Nope. This didn't work. The internal resistance of the capacitor is too high to deliver enough current to prevent a power interruption. You get a very low current output for a long time, not a high current output for a short time. I found only very large supercaps such as car audio "stiffening" caps have low enough resistances, and those are about the size of a soda can so it's a no go.
@jediknight36 Replace the power supply. I've had a $5 chinese power supply for my pi2 give me the lightning bolt like 1-2years later. Opening it up, they used very thin wires that just gave out from the thinness and poor solder job. Replaced them with thicker ones and all's good. Zero issues with my official pi power supplies.
What could have caused it to appear momentarily like that, just as I was shutting down?
I wonder if your heater or AC was kicking on at that exact time or maybe a power brownout or if you're using an old surge protector, maybe it time to replace it. Those things don't last forever and can wear out over time from multiple power surges. Also if you're going to replace your surge, you might as well spend a little more and get a Battery Backup which will help with surges and brownouts. I've got this one that I plug my modem/router into and my main Raspberry Pi.
And is it something I should be worried about?
If it only ever happens once, I wouldn't worry about. If it keeps happening, then it could be an issue. Maybe a short in the power cable? Bad surge protector? Dirty power?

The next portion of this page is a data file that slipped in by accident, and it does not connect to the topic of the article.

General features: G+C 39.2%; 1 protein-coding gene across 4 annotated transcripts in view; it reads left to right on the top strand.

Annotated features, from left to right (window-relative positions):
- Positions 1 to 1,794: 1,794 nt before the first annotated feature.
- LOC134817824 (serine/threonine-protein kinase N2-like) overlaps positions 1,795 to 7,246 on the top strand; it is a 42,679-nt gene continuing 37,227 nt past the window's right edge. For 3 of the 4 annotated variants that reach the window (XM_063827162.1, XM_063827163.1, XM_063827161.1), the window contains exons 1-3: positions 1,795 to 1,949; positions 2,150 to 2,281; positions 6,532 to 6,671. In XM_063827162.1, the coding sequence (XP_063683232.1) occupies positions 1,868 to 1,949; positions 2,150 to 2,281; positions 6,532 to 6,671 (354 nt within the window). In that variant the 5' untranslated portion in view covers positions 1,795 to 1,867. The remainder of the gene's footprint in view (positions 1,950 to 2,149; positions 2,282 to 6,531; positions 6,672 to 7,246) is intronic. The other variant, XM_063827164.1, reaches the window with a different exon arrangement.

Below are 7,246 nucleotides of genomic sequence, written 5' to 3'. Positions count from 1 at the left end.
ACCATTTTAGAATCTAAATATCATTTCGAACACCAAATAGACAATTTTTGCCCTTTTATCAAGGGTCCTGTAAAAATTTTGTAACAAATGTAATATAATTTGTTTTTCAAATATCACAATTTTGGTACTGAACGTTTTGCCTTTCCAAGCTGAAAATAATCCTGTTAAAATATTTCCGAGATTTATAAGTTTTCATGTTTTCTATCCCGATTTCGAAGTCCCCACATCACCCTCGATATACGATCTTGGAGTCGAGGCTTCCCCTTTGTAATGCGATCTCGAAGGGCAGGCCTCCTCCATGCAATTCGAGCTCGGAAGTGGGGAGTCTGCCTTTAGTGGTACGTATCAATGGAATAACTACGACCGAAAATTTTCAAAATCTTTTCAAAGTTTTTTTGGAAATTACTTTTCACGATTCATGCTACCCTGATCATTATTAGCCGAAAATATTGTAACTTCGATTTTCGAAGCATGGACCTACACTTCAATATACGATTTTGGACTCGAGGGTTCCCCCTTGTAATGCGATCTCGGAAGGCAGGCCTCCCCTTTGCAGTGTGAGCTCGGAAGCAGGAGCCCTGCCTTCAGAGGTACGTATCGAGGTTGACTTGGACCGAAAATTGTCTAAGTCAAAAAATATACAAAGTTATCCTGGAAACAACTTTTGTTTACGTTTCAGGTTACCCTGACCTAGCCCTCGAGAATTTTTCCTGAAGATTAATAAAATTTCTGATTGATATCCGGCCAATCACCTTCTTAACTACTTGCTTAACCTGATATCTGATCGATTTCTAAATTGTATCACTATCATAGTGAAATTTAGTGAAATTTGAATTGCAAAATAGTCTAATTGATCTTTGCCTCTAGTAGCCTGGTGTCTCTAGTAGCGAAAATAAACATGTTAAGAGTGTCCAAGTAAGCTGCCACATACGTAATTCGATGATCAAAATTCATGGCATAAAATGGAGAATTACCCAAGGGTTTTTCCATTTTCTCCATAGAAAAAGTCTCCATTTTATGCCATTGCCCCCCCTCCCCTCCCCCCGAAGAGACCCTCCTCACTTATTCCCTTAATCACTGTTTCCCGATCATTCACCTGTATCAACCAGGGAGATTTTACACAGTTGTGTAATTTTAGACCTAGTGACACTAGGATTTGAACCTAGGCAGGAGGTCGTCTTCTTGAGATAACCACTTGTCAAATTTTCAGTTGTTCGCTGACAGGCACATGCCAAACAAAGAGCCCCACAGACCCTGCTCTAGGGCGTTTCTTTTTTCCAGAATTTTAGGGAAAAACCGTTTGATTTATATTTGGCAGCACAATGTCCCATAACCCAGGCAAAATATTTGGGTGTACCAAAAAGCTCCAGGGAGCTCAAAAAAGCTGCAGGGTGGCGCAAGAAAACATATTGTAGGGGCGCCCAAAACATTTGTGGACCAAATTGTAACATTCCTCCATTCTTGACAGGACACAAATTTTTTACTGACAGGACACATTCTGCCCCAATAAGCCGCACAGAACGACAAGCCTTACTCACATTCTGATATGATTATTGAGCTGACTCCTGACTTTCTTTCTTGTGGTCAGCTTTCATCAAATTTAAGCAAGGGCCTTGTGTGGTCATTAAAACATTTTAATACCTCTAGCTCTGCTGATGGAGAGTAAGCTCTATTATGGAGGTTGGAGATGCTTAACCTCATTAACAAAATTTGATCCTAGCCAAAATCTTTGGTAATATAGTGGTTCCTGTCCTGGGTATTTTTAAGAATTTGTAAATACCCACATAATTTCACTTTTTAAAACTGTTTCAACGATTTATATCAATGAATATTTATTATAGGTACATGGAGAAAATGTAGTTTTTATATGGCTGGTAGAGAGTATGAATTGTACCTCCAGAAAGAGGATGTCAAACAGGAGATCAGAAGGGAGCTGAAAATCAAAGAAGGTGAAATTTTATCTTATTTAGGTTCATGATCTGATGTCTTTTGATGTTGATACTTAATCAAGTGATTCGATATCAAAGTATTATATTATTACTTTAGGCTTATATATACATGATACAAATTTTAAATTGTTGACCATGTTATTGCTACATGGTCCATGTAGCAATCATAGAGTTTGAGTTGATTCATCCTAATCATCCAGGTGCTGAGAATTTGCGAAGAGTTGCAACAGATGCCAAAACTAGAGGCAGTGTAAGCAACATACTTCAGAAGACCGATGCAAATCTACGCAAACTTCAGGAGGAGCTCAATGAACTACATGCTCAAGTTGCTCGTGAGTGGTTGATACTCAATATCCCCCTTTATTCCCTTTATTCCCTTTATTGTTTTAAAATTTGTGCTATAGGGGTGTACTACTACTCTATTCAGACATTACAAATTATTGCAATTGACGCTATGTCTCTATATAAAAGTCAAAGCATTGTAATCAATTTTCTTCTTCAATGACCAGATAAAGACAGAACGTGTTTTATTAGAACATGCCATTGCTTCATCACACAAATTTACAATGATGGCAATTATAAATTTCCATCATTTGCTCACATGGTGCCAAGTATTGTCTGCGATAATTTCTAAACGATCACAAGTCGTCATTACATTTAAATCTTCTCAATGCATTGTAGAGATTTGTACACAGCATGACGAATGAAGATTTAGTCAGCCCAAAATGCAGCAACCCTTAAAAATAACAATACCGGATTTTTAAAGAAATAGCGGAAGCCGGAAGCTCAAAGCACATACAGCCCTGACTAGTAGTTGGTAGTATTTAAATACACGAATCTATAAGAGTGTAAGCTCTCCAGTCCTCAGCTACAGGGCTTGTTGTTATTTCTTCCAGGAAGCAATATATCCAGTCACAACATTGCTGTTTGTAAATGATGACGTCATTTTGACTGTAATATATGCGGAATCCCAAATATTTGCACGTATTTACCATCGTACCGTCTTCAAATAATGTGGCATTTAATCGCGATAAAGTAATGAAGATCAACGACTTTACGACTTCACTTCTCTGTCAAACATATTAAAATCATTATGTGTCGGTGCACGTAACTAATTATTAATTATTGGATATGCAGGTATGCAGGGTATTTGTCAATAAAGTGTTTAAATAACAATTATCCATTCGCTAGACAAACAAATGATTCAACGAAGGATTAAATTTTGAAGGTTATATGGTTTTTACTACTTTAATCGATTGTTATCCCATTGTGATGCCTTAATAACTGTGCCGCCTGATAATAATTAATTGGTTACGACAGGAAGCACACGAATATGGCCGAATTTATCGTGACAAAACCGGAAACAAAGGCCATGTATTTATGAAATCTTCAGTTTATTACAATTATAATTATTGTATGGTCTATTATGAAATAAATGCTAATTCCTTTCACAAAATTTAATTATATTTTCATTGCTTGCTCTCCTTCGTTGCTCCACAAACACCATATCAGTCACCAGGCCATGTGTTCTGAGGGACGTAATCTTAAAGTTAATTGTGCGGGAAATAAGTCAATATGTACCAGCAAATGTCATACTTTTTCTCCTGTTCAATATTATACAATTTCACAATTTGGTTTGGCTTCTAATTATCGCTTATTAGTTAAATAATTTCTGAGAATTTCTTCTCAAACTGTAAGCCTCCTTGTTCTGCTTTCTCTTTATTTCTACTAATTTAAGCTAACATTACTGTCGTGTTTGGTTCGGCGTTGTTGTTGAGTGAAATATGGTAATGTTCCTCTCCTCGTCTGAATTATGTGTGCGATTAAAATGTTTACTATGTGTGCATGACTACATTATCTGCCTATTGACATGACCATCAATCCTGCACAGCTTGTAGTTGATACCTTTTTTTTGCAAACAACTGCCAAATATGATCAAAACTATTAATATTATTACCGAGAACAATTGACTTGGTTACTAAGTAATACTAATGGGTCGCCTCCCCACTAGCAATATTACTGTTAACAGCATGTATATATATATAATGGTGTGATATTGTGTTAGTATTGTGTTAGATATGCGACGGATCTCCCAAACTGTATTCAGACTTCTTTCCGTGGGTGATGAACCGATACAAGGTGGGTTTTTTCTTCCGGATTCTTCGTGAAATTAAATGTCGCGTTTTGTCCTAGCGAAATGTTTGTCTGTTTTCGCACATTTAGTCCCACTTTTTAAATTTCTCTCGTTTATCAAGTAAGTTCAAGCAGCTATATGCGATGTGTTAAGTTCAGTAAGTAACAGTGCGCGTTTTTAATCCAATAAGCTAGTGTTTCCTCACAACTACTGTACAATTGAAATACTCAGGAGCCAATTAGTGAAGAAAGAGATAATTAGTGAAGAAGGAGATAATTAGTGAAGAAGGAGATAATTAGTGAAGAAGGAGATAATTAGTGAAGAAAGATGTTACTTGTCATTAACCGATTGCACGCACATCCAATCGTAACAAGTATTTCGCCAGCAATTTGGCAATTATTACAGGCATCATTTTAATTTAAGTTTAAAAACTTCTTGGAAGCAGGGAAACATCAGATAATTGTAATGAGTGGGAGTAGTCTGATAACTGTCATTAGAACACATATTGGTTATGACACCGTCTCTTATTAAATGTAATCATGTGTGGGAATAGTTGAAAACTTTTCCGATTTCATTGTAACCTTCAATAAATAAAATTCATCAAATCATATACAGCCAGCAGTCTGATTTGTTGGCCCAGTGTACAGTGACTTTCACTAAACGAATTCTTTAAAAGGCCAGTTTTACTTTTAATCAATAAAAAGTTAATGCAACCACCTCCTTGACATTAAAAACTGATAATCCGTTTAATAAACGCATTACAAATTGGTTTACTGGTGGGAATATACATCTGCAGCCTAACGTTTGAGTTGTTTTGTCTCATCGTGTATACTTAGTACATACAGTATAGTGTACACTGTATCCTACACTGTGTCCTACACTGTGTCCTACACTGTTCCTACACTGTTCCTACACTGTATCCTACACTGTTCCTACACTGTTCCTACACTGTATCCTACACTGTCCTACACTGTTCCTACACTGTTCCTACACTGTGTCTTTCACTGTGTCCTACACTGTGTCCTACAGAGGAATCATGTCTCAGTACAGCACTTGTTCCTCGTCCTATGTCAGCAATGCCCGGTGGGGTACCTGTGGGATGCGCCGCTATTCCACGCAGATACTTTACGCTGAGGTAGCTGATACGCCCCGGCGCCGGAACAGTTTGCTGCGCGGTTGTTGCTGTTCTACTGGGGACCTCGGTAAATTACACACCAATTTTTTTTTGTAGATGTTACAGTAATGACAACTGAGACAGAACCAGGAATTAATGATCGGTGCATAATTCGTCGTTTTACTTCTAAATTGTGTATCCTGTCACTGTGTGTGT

It would be interesting to know if anyone else had tried an alternative power source to their Pi when they've had issues with ghosting, because in all the threads I have read, I don't remember anyone else bringing it up.
@Lurker thank you for this detail, also super helpful for me. I am considering doing the same thing but using this switch (Pilot Automotive PL-SW26 Performance Toggle Switch with Red Safety Cover https://www.amazon.com/dp/B000GTMUUI/ref=cm_sw_r_cp_api_i_6uZQDbMXHJDGD). I don’t have any electrical experience - can I ask you what the difference would be here given this only has 2 connectors vs the 3 in the other switch?
You need to disable/remove the +5v/VCC power. This will then turn that USB cable into a data only cable. As your hub is a powered USB hub this won't matter. Thats why when the PI is off its still powered as the hub is now feeding +5v back into the PI. Not a great idea as its not really designed to be powered from a USB connector plus the problems this could cause with too much current draw through the USB connector that the PI needs
Either by removing the pin that supplies +5v in the USB plug to the PI or carefully peel back the cable insulation and snip the red wire for the +5v